This is something I have thought a lot about. If I were to be told that my child was going to have a child with Down Syndrome, I would never abort. I would love that child, and cherish that child, just as I would any child.
    But could I do it? Could I raise a child with down syndrome without feeling trapped? Without feeling resentment? Without feeling guilty, or angry, or depressed? And I don't know that the answer is 'Yes, I could.' I think it is probably one of those things where I would never know until I'm in that situation.
    But I know it would be so hard.
    I know you love, Benjamin. It is evident in everything you do. I know he is wonderful and perfect, as God knit him to be. I know this was supposed to happen. Benjamin was supposed to be yours, because of all you can give him in the way of love and support.
    There are no limitations on grief. At least there shouldn't be, and there should be no judgment toward you. As you stated, you're human. Sometimes I think of you as super-human, but you're still human. And no one can tell you how you're supposed to feel in these situations. Everyone tolerates everything differently.
    I love how open you are with all this. You put your emotions right on your sleeve. And it's so raw and powerful that it takes my breath away.
    I would never want you to pretend to feel like everything is just peachy.
    You are uniquely you, and that's what draws me to you. You just lay it all on the line. I love you! Chin up. We all feel stuck sometimes. Everyone does. It will get better. I'm certain of that.
    God will not make a mountain that you can't climb.

  2. Wow! Thank you Thank you Thank you! My favorite post yet! Thank you for being so honest. I am convinced that grief (at least for the really big disappointments in life) is cyclical. And 100% acceptance might not come this side of Heaven. I have noticed that many people, especially Christians, will let you grieve for a bit and then it's like, "get over it, move on, and be thankful for what you have". I hate that because it is just never that simple and as a result many people hide their struggles because they fear the judgement of others and don't want to come across as whining. As if feeling 'stuck' isn't bad enough, I hate that we also feel guilty for feeling 'stuck'.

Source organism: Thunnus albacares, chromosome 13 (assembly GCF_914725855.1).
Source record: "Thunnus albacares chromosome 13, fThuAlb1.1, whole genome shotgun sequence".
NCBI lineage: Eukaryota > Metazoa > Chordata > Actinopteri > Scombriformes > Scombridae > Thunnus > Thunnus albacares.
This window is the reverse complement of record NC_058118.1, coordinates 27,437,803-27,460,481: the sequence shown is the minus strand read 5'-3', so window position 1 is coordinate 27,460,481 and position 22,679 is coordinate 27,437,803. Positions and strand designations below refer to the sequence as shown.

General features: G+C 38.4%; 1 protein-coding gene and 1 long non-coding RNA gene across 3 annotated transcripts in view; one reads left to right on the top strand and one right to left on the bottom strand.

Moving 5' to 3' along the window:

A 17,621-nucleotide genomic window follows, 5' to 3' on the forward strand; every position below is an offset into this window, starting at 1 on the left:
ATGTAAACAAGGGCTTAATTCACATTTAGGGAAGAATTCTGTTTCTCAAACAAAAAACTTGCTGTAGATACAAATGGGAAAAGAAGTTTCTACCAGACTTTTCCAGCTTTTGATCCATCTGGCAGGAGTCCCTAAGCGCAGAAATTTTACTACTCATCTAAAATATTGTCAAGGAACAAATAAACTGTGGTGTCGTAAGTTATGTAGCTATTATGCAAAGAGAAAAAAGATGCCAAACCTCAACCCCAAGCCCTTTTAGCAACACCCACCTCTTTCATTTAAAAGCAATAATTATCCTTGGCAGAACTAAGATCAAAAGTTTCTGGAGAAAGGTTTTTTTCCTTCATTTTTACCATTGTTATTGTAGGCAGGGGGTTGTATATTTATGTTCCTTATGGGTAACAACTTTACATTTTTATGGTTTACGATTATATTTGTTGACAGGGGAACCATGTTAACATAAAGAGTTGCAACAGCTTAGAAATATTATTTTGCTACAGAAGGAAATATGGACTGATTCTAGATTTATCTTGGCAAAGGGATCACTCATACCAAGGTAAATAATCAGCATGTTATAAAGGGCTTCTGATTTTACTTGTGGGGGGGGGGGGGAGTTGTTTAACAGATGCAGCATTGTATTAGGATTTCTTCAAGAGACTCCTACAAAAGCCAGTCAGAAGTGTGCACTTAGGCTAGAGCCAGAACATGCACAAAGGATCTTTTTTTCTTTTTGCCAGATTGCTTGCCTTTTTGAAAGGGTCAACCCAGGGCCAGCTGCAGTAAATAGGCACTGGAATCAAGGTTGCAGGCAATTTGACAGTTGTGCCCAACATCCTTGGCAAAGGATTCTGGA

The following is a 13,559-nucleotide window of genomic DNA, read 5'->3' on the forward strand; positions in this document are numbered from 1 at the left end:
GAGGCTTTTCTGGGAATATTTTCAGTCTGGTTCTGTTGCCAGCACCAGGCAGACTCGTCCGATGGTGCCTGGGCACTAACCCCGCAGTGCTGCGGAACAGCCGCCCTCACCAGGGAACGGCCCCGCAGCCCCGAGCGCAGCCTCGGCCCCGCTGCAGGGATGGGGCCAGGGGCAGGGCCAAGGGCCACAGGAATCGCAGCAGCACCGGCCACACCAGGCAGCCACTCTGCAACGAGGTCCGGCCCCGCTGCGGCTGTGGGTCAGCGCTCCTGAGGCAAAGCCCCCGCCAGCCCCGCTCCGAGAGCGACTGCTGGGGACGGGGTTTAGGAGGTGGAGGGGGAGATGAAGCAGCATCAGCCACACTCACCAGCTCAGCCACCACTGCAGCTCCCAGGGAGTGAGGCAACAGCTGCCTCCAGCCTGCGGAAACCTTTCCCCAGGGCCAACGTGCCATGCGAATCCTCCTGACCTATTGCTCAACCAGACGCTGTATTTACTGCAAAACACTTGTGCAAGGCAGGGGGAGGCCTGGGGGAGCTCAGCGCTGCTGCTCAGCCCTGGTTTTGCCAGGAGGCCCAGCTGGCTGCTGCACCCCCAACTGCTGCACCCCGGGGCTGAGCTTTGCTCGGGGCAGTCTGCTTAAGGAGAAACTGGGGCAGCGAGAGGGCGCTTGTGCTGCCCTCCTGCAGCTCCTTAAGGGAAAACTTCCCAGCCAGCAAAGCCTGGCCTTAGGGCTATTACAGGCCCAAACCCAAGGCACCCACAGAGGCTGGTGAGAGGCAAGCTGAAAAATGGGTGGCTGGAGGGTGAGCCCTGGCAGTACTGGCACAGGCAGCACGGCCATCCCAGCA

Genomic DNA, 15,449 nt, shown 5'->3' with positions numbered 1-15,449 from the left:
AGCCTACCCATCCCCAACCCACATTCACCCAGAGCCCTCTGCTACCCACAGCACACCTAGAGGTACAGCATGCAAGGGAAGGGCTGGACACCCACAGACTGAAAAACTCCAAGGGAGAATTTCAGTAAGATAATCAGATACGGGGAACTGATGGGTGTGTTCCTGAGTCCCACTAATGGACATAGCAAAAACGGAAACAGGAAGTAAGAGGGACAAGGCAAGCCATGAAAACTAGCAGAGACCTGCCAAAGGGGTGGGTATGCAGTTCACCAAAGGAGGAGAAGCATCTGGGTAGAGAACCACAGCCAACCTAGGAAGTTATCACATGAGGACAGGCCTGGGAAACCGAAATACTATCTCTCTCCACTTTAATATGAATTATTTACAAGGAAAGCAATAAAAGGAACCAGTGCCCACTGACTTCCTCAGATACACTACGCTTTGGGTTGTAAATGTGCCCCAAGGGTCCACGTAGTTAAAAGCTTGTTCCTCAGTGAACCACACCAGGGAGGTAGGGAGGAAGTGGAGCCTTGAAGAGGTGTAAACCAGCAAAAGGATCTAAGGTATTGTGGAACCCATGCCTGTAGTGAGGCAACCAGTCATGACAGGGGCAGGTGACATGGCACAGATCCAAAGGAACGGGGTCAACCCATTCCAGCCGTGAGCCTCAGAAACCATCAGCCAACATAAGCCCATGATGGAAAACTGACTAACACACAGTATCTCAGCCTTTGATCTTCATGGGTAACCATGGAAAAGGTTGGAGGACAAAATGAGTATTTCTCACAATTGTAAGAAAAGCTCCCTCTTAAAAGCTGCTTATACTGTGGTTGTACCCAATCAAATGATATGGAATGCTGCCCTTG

Thank you Angela for being so honest and bold. I did not perceive your post the way you feared. I do not see you as ungrateful. I see you as normal and amazing for being so brave to tell the truth!

  3. Beautiful post, Angela!

  4. No judgement from me at all. Some days I have problems and others, my problems have me, or at least they seem to have all my attention. I like to think that is normal even if my situation at the time isn't.
    Everyone knows you love your son; no one expects you to love the difficulties.

  5. What I've always loved about Angela is she's honest in the most beautiful way. The world needs more Angelas.

    And Jennifer's comment is so right on. No matter what the struggle, the world's reaction is often "get over it." And the heart just isn't always able to do that.


  6. I also have a 2 1/2 year old son with Down syndrome and our experiences could not be more different. But that doesn't make one right and one wrong. Each family has their own journey and should never be judged. Thank you for sharing your thoughts.

  7. The editorial piggy-back post to this one: